Ancient Roman Historian Tacitus:
Tacitus was born around 56 AD. After arriving in Rome, which was believed to have happened by AD 75, he quickly began to lay down the tracks for his political career.
By 88, he was made praetor under Domitian, and he was also a member of the Quindecimviri Sacris Faciundis. From 89 to 93, Tacitus was away from Rome with his newly married wife, the daughter of the general Agricola. 97 saw Tacitus being named the consul Suffectus under Nerva. His death is datable to c. 118.
- 98 – Agricola (De vita Iulii Agricolae). This was a laudation of the author’s father-in-law, the aforementioned general Iulius Agricola. More than a biography, however, can be garnered from the Agricola: Tacitus includes sharp words and poignant phrases aimed at emperor Domitian.
- 98 – Germania (De Origine et situ Germanorum) “belonged to a literary genre, describing the country, peoples, and customs of a race.”
- Between 101 and 102- Dialogue (Dialogus de Oratoribus). This was a commentary on the state of oratory as Tacitus sees it.
- Around 109 – Histories. This work spanned the end of the reign of Nero to the death of Domitian. Unfortunately, the only extant books of this 12-14 volume work are 1-4 and a quarter of book 5.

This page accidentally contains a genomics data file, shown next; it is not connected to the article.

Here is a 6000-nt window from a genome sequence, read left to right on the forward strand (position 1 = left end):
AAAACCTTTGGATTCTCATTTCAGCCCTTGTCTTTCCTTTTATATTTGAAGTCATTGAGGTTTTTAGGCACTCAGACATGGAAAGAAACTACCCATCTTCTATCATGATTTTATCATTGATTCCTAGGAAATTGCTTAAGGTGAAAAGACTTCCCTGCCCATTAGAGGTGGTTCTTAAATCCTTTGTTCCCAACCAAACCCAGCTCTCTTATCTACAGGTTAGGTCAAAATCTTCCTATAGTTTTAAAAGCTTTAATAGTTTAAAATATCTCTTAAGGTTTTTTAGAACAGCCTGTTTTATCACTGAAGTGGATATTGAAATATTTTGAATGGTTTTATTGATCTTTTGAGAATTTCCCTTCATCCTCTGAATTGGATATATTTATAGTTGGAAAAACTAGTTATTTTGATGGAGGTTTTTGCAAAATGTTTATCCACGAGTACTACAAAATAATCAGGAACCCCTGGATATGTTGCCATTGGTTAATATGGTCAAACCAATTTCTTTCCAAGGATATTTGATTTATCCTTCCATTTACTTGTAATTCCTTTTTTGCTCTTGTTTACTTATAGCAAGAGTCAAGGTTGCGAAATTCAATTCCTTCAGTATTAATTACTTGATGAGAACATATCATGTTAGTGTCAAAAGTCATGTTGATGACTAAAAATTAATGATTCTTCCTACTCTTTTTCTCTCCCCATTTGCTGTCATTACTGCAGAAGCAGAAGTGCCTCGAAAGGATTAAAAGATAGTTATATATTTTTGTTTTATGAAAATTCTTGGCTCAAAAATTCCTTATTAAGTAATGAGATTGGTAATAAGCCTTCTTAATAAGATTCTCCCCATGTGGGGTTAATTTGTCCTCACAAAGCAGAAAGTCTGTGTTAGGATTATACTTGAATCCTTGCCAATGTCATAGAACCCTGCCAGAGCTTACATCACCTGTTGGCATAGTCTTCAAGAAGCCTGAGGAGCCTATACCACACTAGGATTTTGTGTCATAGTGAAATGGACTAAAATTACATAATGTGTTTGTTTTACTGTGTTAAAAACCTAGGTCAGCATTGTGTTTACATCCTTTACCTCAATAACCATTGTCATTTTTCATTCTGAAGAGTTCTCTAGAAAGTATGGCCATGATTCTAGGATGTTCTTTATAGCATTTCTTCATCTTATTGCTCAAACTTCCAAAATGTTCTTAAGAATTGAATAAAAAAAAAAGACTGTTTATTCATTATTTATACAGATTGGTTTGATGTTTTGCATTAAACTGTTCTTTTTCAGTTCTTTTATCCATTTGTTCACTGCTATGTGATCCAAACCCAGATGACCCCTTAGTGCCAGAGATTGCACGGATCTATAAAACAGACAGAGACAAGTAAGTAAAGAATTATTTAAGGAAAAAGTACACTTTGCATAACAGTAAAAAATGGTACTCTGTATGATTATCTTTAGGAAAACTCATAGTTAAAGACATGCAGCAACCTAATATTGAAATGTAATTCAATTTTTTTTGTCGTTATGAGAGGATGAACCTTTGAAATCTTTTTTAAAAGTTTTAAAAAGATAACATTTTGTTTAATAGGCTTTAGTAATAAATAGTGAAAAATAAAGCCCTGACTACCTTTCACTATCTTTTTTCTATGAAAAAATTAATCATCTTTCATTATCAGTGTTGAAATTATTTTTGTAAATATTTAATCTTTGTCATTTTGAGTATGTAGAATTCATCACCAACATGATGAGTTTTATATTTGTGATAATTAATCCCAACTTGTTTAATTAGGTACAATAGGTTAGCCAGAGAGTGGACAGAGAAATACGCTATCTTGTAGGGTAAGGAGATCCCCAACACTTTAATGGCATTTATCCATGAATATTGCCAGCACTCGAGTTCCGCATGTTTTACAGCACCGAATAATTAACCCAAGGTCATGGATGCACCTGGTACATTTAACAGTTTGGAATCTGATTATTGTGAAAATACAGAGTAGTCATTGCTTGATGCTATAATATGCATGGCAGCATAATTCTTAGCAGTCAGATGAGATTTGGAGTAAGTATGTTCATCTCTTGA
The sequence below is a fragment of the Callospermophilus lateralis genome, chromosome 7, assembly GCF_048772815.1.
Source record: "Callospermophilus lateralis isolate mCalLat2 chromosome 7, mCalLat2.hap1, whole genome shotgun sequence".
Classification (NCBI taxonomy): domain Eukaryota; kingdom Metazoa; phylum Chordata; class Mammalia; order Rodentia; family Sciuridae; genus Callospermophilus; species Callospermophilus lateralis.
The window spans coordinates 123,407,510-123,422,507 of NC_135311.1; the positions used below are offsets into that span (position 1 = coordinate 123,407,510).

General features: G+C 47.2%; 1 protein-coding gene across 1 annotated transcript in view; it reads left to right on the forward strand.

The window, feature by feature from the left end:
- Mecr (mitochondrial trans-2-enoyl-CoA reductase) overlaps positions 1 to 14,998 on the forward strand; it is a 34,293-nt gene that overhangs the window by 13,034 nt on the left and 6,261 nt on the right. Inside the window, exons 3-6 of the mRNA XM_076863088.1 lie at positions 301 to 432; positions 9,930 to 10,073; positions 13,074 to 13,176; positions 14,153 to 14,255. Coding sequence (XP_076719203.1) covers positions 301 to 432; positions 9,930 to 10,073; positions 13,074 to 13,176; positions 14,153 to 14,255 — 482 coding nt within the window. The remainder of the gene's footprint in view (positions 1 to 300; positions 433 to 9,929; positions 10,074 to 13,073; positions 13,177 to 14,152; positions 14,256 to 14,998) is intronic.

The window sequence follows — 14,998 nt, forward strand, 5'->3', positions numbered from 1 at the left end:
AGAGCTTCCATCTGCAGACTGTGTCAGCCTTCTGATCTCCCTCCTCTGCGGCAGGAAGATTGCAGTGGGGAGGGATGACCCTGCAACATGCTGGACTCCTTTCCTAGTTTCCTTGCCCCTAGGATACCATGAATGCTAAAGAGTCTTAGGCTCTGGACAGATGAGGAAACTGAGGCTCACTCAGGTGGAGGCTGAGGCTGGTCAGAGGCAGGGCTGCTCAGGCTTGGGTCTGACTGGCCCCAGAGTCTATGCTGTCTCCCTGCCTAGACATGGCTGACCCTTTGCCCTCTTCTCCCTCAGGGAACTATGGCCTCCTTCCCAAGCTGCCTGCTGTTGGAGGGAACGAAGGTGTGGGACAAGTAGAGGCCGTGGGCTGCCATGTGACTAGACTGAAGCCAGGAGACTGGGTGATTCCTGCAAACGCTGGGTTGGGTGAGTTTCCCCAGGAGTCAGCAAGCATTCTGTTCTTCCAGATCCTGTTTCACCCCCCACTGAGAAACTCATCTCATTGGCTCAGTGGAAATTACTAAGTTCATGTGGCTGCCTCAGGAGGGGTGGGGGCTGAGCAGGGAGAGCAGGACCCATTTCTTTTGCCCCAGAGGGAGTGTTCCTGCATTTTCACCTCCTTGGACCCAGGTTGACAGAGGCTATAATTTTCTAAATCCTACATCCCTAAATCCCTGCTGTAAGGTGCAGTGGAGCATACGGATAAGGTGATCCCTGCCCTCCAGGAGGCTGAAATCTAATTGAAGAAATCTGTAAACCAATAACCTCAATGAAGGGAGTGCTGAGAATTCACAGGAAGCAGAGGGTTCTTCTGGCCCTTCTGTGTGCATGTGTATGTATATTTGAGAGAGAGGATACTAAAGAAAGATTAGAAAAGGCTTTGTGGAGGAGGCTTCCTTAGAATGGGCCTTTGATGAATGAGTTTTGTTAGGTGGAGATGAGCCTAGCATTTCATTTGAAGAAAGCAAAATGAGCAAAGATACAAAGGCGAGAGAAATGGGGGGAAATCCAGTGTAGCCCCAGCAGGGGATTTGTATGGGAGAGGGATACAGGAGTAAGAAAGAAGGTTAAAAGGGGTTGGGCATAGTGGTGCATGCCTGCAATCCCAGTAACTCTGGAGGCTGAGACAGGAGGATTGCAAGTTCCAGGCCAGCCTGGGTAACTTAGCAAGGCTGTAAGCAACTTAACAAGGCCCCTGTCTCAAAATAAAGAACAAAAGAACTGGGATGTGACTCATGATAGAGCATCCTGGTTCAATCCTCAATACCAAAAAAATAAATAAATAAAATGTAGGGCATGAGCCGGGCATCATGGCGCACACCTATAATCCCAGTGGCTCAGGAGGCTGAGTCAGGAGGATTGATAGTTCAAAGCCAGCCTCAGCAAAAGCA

- Unknown – Annales (Ab Excessu Divi Augusti). This was Tacitus’ largest and final work. Some scholars also regard this as his most impressive work. The date of publication and whether it was completed at all are unknown.
Ancient Roman Historian Tacitus
Tacitus’ style was very much like that of Sallust. Short, sharp phrases cut right to the point, and Tacitus makes no bones about conveying his point. His claim that he wrote history “sine ira et studio” (“without anger and partiality”) was not exactly one which is true. Many of his passages ooze with hatred towards the emperors.
Despite this seemingly obvious partisan style of writing, much of what is said can go under the radar, which is as Tacitus wanted things to be. His skill as an orator, which was praised by his good friend Pliny, no doubt contributes to his supreme mastery of the Latin language.